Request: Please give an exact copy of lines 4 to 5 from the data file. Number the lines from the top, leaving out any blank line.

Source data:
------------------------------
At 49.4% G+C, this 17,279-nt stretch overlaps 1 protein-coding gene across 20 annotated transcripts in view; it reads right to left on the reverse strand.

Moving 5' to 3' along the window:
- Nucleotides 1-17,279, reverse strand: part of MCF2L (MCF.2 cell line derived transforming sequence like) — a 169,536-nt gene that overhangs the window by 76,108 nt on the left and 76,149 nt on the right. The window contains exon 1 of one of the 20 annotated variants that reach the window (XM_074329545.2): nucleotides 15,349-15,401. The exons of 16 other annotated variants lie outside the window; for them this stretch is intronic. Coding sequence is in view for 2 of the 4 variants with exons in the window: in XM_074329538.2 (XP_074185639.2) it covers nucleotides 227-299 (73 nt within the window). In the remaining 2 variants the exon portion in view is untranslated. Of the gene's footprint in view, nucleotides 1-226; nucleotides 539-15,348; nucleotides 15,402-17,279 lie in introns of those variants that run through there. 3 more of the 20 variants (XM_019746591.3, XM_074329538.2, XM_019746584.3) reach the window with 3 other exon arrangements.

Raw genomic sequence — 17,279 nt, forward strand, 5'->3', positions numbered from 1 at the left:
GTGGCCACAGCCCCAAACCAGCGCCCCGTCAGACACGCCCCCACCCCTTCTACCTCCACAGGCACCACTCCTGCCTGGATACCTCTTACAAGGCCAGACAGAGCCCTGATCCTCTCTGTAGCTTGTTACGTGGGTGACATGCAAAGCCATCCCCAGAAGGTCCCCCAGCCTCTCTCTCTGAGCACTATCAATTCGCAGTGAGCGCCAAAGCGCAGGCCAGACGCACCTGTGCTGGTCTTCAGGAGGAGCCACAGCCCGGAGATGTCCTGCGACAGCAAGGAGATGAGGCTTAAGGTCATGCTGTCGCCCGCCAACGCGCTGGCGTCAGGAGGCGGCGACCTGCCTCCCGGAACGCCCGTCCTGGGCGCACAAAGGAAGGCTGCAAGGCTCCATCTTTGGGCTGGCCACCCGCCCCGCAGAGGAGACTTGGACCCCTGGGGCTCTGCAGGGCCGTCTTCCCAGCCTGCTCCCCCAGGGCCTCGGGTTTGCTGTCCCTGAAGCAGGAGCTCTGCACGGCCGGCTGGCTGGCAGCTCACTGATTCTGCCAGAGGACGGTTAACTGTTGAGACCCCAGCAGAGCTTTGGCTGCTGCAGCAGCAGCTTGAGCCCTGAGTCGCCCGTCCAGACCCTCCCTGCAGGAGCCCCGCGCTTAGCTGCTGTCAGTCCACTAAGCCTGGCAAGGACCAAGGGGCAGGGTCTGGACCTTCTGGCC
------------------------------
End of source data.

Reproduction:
Raw genomic sequence — 17,279 nt, forward strand, 5'->3', positions numbered from 1 at the left:
GTGGCCACAGCCCCAAACCAGCGCCCCGTCAGACACGCCCCCACCCCTTCTACCTCCACAGGCACCACTCCTGCCTGGATACCTCTTACAAGGCCAGACAGAGCCCTGATCCTCTCTGTAGCTTGTTACGTGGGTGACATGCAAAGCCATCCCCAGAAGGTCCCCCAGCCTCTCTCTCTGAGCACTATCAATTCGCAGTGAGCGCCAAAGCGCAGGCCAGACGCACCTGTGCTGGTCTTCAGGAGGAGCCACAGCCCGGAGATGTCCTGCGACAGCAAGGAGATGAGGCTTAAGGTCATGCTGTCGCCCGCCAACGCGCTGGCGTCAGGAGGCGGCGACCTGCCTCCCGGAACGCCCGTCCTGGGCGCACAAAGGAAGGCTGCAAGGCTCCATCTTTGGGCTGGCCACCCGCCCCGCAGAGGAGACTTGGACCCCTGGGGCTCTGCAGGGCCGTCTTCCCAGCCTGCTCCCCCAGGGCCTCGGGTTTGCTGTCCCTGAAGCAGGAGCTCTGCACGGCCGGCTGGCTGGCAGCTCACTGATTCTGCCAGAGGACGGTTAACTGTTGAGACCCCAGCAGAGCTTTGGCTGCTGCAGCAGCAGCTTGAGCCCTGAGTCGCCCGTCCAGACCCTCCCTGCAGGAGCCCCGCGCTTAGCTGCTGTCAGTCCACTAAGCCTGGCAAGGACCAAGGGGCAGGGTCTGGACCTTCTGGCC